By now, everybody knows how the first day of the rest of LeBron James' life went.
And the people he left behind?
"Still breathing," St.-Vincent-St. Mary High School basketball coach Dru Joyce II said Thursday with a chuckle, just in case anybody was interested.
"I'm sure people think we'll miss all the attention, playing on TV and in the biggest arenas, and I'd be lying if I said we weren't happy to be part of it. But the lesson I learned from last year is that fame is fleeting and it's based on what everyone else thinks about you, not what you think about yourself.
"My motivation hasn't changed," he added, "and I doubt our kids' has, either. We won't need bright lights and all the stuff to reach our goals this year -- just a gym and 15 guys who want the same thing I want. I'll be happy with that."
It's hard to imagine anyone facing a more daunting challenge than James, the most famous graduate turned out by the small Catholic prep school just west of downtown Akron, Ohio.
The 18-year-old rookie has been labeled the Chosen One. The phenom with the dazzling smile and unlimited game are being endlessly hyped by the NBA in hopes of shifting the focus on the league from the courtrooms where Kobe Bryant and a handful of other stars have dragged it, back to the basketball court.
So far, James is playing along. He had 25 points, nine assists, six rebounds and four steals in his debut Wednesday night, a loss to the Sacramento Kings.
"Winning would have made it even better," Joyce said.
The coach's task in the post-LeBron era sounds simple: take another group of kids and forge them into a competitive team. But he never treated his job that way before, and he's not about to start now.
"What a lot of people don't know is that I coached LeBron, beginning at the AAU level, since he was 11, along with three of the five seniors on last year's team, including my own son. What only the people who were involved in that will ever know, or appreciate, is how much work went into it," Joyce said.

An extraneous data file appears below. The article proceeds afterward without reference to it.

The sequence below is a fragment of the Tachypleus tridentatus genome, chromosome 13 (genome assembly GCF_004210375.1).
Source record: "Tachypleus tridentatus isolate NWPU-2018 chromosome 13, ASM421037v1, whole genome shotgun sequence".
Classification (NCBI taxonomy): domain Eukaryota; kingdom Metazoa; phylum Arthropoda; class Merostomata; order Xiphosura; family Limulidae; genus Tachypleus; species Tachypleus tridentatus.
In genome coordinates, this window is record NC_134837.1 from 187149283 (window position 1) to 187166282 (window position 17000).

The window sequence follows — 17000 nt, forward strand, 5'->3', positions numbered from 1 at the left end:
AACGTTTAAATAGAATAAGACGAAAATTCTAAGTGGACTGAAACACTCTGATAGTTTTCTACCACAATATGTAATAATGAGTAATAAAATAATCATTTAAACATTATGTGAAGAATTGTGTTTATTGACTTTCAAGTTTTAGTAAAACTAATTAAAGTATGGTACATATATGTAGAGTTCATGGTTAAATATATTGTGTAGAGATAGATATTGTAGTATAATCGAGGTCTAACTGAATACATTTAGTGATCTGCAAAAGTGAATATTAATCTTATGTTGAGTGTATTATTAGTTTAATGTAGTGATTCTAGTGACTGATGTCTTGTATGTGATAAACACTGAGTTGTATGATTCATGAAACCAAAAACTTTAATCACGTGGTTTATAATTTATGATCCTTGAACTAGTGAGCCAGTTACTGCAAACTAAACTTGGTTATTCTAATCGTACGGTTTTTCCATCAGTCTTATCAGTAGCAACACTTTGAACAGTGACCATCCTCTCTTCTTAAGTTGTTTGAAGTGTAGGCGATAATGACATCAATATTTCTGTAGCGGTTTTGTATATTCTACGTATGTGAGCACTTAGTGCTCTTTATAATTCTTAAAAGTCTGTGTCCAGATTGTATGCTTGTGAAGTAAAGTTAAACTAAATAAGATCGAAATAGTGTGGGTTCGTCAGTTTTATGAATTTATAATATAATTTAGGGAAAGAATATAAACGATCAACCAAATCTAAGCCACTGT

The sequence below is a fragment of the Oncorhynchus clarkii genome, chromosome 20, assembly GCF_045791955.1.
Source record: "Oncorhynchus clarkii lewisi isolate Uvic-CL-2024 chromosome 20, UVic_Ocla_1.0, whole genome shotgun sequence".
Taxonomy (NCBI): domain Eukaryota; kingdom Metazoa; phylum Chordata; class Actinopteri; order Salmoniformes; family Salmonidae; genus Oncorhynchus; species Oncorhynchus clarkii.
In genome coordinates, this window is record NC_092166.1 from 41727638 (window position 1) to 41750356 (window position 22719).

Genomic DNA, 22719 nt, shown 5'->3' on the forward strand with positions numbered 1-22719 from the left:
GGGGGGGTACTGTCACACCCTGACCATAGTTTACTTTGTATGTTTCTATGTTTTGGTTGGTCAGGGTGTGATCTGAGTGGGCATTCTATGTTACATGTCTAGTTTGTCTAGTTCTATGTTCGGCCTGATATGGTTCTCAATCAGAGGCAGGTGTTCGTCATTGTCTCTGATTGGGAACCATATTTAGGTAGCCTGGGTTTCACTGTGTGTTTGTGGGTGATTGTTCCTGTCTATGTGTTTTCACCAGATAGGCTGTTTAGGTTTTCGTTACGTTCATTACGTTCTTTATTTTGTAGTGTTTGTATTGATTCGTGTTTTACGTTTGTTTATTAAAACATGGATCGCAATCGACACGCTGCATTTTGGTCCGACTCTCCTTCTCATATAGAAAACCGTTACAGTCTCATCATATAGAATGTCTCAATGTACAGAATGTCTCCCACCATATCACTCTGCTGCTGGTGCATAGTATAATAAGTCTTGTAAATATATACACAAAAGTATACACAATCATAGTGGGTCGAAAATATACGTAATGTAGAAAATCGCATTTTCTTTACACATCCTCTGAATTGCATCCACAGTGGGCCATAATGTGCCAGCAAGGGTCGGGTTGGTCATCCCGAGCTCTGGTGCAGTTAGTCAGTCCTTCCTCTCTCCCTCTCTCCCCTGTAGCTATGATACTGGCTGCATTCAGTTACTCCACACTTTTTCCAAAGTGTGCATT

"Last year was a culmination of all those kids' dreams, not just mine or LeBron's, all the way down the bench to the 15th kid on our squad. That kid helped push all the others to be their best, not just in big games, but in practice every day.
"So my job hasn't changed -- it's still to compete for a state title year in and year out, no matter who's here."
In the rush to follow the next big thing, our gaze rarely drifts back to the place where it originated. Yet it's men like Joyce who make those places special: They put down roots and show up for work with the same dedication every day, long after the TV cameras have moved on.
Everybody knows where James ended up, but it's a testament to his coach that four other seniors on last year's state championship Fighting Irish team -- including Dru Joyce III -- are attending college on basketball scholarships.
It's a further testament to Joyce that coaching is his second job. He spends the first half of his day as a key accounts manager for ConAgra Foods, not arriving at St. Vincent-St. Mary until 5 p.m.
He played football and ran track in high school, and didn't start coaching basketball until his oldest son, who accompanied Joyce to pickup games on the weekends, fell in love with the game. To catch up, he did a lot of reading.
"I still quote John Wooden a lot because his words ring true, even if the game has changed a lot from his day. My favorite is the line that each season shouldn't be about the destination, but the journey. And believe me, even the bad things that happened last year turned into good things for these kids and their transition to becoming young men.
"Our toughest stretch came when all those people tried to bring LeBron down, to hurt him, get him kicked off the team. But it led to the most fulfilling part of our season, too. It made the other kids stronger and taught them how special their friendships were, how the only way to reach any goal that really matters is to all pull in the same direction.
"And that," he said, "made my job a whole lot easier."
Joyce won't get to sit down with this year's team for another two weeks, when practice opens.
The schedule won't include games against nationally ranked opponents on pay-per-view, but there are still plenty of tough games set for some big arenas across the state.
Most important, Joyce hasn't lowered his expectations.
"The biggest difference? This year, we'll be competing against the Cavs," Joyce said. "Last year, they were competing against us."